The latest version of the Dungeons & Dragons Player's Handbook arrived in my mailbox on Friday and it will take some time to fully absorb all the rules within, but given that I participated in the playtest and ran through the Starter Set, it's worth pointing out what's new that hasn't been covered elsewhere. I put the Handbook through its paces by converting my kids' Starter Set characters, Elec the halfling rogue and Lektra the human fighter, to the new rules.
In the character creation section it's the subraces that are immediately apparent as being new additions, and in that regard the elf conveys the impression that D&D is finally being honest with itself -- everyone wants to play a drow and finally this edition just lets you do it. In addition to the core races, there's also dragonborn, gnomes, half-elves, half-orcs, and tieflings. My son plays his halfling as something of a mad scientist, and the new gnome subrace, the rock gnome, has two unique traits that perfectly suit his character: Artificer's Lore and Tinker. Tinker lets the rock gnome make little clockworks which seem harmless (a clockwork toy, a fire starter, a music box) but have endless possibilities with an enterprising player. This is new for gnomes, but again D&D is finally admitting that some players like the idea of tinker gnomes and want to start playing one. So Elec is now a gnome rogue.
The classes are considerably more difficult to cover concisely, but barbarian, bard, druid, monk, paladin, ranger, sorcerer, and warlock are now part of the core rules. Since Lektra was a human fighter with a rural background and concluded The Lost Mine of Phandelver with a wolf for a pet, I decided to convert her to a halfling ranger. The Beast Master archetype fills in a sorely missed feature -- animal companions. In short, any creature that has a challenge rating of 1/4 or lower can become one. The ranger's proficiency bonus is added to its AC, attack, and damage rolls as well as any saving throws and skills it is proficient in. It HP max can be as high as 4x the ranger's level. Excited, I asked my daughter about her pet and she promptly pulled the rug out on me by declaring she was done with the wolf and wanted...
A pony named Tablehead.
I argued this for a few minutes before giving up -- it's her character after all -- and used it as an opportunity to learn about mounted combat.
But first I had to find rules for a pony. Fortunately there are some monsters listed in the back of the book that are common companions for player characters, like mules. Close enough!
There's not much to mounted combat. Besides rules on mounting/dismounting mounts (it costs half your speed to do so), you can control a mount to perform three actions: Dash, Disengage, and Dodge. That's it. As a ranger's companion has a few additional actions, including Attack and Help, but that requires use of an action. There's also an optional rule to exchange an ability score increase (beginning at 4th level) for a feat, so Lektra chose Mounted Combatant which gives you advantage vs. any creature smaller than your mount (remember, she's a halfling on a pony), you can force an attack against the mount to target the rider, and the mount takes half or no damage on Dexterity saving throws. Also, there are rules for barding for warhorses that I applied to the pony (ponies in scalemail barding...sure, why not?). Armed with a lance (disadvantage against targets within 5 feet due to reach, requires two hands to wield) and we have ourselves a medium-sized mounted combatant that can navigate dungeons. Also, there's still favored enemies (Lektra chose dragons for reasons that will become clear in future reviews) that bestow advantage on Wisdom (Survival) and Intelligence checks about them -- no combat advantage though. There are also favored terrain, which the ranger navigates and survives in much better. Rangers can expend a spell slot to sense creatures within 1 mile (or 6 miles in favored terrain).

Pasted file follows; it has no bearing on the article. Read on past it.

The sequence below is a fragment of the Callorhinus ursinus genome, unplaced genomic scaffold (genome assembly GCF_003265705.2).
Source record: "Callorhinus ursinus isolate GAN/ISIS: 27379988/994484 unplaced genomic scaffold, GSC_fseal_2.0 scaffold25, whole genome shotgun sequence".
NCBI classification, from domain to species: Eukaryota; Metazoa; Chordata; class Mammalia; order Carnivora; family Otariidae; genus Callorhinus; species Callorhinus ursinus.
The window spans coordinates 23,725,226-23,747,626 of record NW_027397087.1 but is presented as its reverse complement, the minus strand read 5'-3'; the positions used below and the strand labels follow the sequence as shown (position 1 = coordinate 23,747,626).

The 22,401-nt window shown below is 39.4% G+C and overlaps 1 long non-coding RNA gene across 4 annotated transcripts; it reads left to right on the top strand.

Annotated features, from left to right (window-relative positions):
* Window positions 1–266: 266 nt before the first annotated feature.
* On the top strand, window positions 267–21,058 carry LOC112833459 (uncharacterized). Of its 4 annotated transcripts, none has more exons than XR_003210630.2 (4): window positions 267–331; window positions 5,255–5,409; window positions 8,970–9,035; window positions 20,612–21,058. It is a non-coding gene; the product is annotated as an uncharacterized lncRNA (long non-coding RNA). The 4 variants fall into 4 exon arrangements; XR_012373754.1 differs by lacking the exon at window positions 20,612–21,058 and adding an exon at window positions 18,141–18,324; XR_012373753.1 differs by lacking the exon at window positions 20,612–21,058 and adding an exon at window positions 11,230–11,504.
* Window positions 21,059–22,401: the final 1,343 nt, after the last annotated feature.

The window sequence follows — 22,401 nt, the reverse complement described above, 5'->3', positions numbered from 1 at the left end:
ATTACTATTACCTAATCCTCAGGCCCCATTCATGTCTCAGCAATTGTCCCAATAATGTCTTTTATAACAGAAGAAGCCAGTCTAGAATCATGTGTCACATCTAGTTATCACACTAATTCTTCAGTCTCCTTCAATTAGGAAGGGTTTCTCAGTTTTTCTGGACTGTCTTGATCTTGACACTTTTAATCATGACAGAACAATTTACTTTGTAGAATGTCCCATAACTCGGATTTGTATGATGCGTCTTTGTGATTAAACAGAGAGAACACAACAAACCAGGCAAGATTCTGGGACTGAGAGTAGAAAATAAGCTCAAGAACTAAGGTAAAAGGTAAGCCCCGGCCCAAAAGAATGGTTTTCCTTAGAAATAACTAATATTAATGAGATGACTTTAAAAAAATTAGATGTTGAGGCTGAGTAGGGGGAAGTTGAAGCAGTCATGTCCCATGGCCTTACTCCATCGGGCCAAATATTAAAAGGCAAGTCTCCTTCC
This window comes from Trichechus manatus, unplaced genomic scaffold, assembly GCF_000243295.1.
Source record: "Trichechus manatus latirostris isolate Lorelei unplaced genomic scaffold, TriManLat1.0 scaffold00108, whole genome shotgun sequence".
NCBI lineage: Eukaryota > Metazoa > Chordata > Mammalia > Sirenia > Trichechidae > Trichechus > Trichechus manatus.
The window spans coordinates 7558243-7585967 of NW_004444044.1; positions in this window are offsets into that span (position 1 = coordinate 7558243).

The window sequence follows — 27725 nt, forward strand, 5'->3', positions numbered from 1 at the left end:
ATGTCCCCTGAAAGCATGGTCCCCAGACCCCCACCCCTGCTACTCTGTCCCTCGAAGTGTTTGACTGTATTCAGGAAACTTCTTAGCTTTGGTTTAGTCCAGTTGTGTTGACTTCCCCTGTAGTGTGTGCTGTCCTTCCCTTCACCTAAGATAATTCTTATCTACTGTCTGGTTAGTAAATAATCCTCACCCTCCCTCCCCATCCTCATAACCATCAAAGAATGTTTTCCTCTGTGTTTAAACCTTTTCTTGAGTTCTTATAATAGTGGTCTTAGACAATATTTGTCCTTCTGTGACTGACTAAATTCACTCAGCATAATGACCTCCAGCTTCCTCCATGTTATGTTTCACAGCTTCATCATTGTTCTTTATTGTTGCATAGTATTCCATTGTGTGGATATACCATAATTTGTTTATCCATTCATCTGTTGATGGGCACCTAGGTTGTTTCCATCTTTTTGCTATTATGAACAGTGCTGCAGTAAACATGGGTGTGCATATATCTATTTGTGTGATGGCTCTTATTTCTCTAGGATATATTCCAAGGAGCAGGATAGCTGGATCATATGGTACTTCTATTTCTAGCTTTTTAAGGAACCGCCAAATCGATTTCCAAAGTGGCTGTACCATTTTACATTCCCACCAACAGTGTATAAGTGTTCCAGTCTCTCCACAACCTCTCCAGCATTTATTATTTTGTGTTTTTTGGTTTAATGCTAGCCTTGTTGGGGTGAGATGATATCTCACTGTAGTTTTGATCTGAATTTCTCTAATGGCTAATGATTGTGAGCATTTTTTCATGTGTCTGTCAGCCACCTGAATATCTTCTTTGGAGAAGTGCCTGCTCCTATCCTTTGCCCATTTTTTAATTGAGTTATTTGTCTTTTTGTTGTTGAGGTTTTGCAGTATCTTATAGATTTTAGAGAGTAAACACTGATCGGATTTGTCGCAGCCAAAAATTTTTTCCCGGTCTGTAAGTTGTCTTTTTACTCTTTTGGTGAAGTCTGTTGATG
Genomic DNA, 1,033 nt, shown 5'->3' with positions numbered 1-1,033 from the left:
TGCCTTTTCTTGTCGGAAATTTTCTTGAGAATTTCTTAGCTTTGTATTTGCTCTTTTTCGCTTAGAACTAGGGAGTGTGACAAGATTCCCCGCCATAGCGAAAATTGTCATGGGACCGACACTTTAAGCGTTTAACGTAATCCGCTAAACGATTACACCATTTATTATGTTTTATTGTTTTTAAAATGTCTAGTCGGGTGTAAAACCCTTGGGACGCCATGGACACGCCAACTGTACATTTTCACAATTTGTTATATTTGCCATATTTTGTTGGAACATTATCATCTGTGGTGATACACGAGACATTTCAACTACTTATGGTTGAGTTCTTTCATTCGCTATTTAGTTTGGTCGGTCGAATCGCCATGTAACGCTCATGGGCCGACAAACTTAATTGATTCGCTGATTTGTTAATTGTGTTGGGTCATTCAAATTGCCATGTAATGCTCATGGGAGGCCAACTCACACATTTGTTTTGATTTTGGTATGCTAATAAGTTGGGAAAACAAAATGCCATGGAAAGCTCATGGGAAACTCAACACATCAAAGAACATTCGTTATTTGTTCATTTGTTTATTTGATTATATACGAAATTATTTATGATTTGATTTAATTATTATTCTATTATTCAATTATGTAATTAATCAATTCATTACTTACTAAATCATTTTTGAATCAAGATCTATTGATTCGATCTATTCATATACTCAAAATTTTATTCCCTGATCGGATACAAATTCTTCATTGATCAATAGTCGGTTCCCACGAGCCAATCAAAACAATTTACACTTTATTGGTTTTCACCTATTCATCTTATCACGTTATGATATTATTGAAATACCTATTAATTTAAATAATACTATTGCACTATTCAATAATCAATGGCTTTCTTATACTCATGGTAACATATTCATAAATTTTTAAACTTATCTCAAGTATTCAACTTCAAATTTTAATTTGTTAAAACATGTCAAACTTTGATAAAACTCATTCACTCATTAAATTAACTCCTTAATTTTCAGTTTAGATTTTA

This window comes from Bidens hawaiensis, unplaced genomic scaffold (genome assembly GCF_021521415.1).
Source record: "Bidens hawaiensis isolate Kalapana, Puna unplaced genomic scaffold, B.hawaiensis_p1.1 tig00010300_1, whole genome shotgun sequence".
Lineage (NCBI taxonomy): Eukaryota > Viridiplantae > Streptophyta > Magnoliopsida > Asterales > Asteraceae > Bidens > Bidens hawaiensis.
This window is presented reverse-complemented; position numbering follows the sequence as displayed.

Other impressions as I was updating both characters that jumped out at me in no particular order: the index is exceptionally thorough, the page numbers are small and difficult to read, and the art is reminiscent of classical paintings. Also, bard spells now go to 9th level.
Design-wise, this edition is keenly aware that reading a book about rules is daunting to newbies and tries hard to convey concepts visually -- by far my favorite is Appendix A: Conditions, which illustrates what it's like to be blinded, frightened, and petrified (yep, that's poor Regdar again). Speaking of Regdar, this edition makes a point of 1) appropriately attiring women most of the time (there's still one female archer with a bare midriff on page 137), and 2) gender, racial, and cultural diversity. This is a good thing. Not a good thing: halflings now have ridiculously tiny feet that makes them look like political cartoons.
And yet my keenly honed 3.5 D&D senses twitch every time there's a rule that doesn't explain itself. This new system relies heavily on the ability saving throws and advantage/disadvantage, a combination that can cover just about every situation. For those of us accustomed to enjoying the dance of checking which rule will give you enough bonuses to succeed, this edition will likely throw you off-balance -- D&D is no longer exclusively the domain of the tactical. I think that's a good thing.
Next up, my seven-year-old boy (playing Elec) and my four-year-old girl (playing Lektra) will take on the Hoard of the Dragon Queen!
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